1. No one can be prepared for such a traumatic experience. Victims often go into shock and then denial. Reporting may not even come to mind until they have actually grasped what has happened to them.
2. Since rape often is perpetrated by someone known to the victim, there are often unwarranted feelings of shame and self-blame for trusting this person. And people are quick to put responsibility on the victim. “Why did you go with him? Well, what did you expect? You couldn’t stop her?”
3. Fear. That no one will believe you – the idea that there is always physical evidence to prove a rape occurred is not as true as people would believe. If the victim submitted to the abuse in fear of physical harm, there may not be any bruising. The more powerful, respected the abuser – the stronger their line of defense will be to squelch anyone who puts their “character” into question.
4. Fear. That the abuser will retaliate – physically, verbally, or in the case with Bill Cosby’s accusers – that he would ruin any potential for them to further their careers in show business.
5. Wanting to avoid further trauma -having to re-live the event, or try to piece together exactly what happened, when you can’t entirely remember – common for any traumatic experience and especially those affected by PTSD. Victims often ‘change their story’ but it doesn’t mean that they lied – it means that new memories have come to light that had been suppressed.
6. Having to face all those “why now?” people. Healing from a traumatic experience does not follow a predictable timeline. It may take days, weeks, years, decades before a survivor feels confident speaking the truth about their past. Why do they do it? Because they do not deserve to bear the weight of holding in the abuse. The better question is – why shouldn’t they? It is an essential part of healing to be able to regain control of your life, and reality, by voicing the truth. Many do it, not assuming everyone will believe them, but with the understanding that it will be more painful to keep it a secret.
7. So they won’t have to answer the question: “Why are you just coming out about this now?” Because it’s not a simple answer – and the people asking are usually not coming from a place of empathy and a sincere desire to understand, but rather, doubt and suspicion.
8. Because they did tell someone, and that person didn’t support them. They may not have believed them, didn’t want to help them, or felt the best course of action was to keep it quiet. Survivors are often further traumatized when those they expect to support them – don’t.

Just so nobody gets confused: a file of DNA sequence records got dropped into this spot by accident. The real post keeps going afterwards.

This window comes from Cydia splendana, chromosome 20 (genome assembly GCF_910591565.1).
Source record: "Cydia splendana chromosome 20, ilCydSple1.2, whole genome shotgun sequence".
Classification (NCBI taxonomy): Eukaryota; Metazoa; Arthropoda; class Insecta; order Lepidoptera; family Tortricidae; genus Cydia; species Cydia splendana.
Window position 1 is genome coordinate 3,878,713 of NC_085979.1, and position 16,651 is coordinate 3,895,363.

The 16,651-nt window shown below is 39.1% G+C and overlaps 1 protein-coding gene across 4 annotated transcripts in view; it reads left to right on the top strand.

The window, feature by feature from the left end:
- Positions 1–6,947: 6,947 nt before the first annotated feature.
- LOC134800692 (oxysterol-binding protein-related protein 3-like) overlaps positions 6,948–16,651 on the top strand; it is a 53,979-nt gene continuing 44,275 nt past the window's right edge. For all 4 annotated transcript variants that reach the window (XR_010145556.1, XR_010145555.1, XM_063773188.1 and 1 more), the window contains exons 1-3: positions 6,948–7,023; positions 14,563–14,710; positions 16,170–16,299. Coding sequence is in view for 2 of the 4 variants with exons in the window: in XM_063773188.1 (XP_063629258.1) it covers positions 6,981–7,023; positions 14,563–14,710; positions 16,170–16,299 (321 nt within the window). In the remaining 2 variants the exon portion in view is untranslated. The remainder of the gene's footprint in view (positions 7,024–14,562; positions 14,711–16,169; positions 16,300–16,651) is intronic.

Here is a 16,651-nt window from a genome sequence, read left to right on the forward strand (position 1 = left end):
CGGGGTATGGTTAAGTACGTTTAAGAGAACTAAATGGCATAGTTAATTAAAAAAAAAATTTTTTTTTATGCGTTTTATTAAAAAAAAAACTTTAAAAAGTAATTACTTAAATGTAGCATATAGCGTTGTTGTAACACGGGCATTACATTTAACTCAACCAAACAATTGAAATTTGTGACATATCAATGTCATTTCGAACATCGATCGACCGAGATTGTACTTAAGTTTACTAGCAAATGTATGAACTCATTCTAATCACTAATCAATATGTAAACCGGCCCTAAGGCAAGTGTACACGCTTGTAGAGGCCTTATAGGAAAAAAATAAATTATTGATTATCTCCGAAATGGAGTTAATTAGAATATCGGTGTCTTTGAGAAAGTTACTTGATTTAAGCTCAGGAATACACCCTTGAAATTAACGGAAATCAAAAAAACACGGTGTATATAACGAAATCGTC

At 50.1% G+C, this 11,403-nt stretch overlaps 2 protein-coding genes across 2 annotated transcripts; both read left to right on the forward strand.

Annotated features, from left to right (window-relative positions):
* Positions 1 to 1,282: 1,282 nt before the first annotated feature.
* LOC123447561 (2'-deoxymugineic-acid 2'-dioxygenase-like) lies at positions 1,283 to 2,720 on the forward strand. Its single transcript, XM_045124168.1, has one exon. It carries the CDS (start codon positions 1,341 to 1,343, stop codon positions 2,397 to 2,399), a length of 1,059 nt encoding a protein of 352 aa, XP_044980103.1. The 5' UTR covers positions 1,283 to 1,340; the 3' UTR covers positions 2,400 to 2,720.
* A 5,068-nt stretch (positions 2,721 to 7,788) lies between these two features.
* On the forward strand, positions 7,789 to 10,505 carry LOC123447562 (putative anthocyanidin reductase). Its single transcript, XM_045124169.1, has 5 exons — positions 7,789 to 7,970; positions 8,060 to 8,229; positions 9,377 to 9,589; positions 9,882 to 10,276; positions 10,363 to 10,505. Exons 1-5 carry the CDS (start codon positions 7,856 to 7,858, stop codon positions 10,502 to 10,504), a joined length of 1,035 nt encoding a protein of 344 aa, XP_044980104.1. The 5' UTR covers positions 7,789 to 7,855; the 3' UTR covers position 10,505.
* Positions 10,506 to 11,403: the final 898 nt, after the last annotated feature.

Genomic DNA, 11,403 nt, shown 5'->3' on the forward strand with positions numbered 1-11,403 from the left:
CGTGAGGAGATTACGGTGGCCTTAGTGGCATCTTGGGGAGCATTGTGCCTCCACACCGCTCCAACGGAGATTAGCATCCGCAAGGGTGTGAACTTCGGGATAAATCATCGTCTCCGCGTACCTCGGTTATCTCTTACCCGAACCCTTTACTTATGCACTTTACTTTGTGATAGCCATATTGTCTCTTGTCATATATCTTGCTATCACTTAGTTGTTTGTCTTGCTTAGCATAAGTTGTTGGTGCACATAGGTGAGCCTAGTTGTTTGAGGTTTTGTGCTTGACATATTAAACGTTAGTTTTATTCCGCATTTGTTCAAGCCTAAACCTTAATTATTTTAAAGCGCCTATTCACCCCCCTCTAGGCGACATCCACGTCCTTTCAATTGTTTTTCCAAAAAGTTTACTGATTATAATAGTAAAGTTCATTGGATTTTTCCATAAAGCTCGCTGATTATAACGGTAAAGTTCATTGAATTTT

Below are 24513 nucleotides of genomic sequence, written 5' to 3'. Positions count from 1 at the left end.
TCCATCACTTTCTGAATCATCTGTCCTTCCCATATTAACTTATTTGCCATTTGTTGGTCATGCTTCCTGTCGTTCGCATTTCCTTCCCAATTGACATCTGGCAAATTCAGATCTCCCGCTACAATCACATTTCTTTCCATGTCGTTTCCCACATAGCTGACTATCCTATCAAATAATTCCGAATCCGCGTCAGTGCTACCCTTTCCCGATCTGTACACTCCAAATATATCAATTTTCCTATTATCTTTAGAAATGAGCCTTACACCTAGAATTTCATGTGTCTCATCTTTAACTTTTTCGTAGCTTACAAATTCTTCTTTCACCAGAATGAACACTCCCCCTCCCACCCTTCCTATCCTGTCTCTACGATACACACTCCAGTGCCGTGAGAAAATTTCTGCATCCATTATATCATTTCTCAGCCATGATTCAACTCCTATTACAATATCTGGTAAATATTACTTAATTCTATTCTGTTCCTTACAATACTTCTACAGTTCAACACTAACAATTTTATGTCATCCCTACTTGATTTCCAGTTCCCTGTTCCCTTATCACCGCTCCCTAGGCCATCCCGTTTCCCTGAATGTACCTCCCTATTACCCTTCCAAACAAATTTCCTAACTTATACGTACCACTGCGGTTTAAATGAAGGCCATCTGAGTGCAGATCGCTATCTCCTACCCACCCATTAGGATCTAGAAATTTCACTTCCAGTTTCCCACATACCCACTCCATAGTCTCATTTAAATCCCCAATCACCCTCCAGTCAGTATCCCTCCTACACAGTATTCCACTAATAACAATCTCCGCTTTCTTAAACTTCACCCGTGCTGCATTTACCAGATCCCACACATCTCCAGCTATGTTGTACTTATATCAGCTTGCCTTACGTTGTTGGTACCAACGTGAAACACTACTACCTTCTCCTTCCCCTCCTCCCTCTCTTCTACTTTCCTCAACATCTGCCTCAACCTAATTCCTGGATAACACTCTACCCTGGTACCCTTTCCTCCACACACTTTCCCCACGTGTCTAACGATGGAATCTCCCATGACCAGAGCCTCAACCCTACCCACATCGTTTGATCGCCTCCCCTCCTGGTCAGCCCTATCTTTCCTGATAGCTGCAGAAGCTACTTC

9. Because especially when men are abused – society is even less interested in accepting that males can be traumatized by sexual abuse, or even acknowledging that they can be sexually abused. (Check out these Myths & Facts by 1in6.org)
When do survivors speak out?
1. When they have acknowledged it’s a necessary part of their healing process. They may only tell a friend, or a therapist. They may or may not go public. They may or may not press charges. It’s their choice – it’s their life .
2. When another survivor comes out and they find the strength through support to do so. Feeling alone with a history of abuse can be just as detrimental to living a productive life – knowing you’re not alone can greatly improve a survivor’s perspective and healing process.
3. When they feel others may be at risk. Many survivors feel guilt for not speaking out or for taking so long – knowing that had they spoken sooner, they may have saved other people from that offender.
4. When someone else has exposed a part of their abuse and they want people to know the truth. Like Mimi Alford‘s relationship with president Kennedy, which began when she was only 19.
There are so many victims of sexual abuse that do not heal to the point where they can speak out. Some may have survived through the period of abuse, but do not survive to a point of healing.
Those accused have the right to be presumed innocent until proven guilty in a court of law. But those who come out saying they have been accused, also deserve the right to be believed unless there is significant evidence to prove they are not telling the truth. Remember that the majority of offenders will never spend a day in jail – not because they’re innocent, but because sexual abuse rarely provides enough evidence to convict in a courtroom. The justice system is not meant to determine the truth, but that doesn’t mean that the truth doesn’t deserve to be heard – even if it cannot result in a conviction.
For all the survivors out there – we thank you for your courage – without your voice the cycle of abuse would only continue. Voice by voice, survivor or supporter – we are all part of the solution.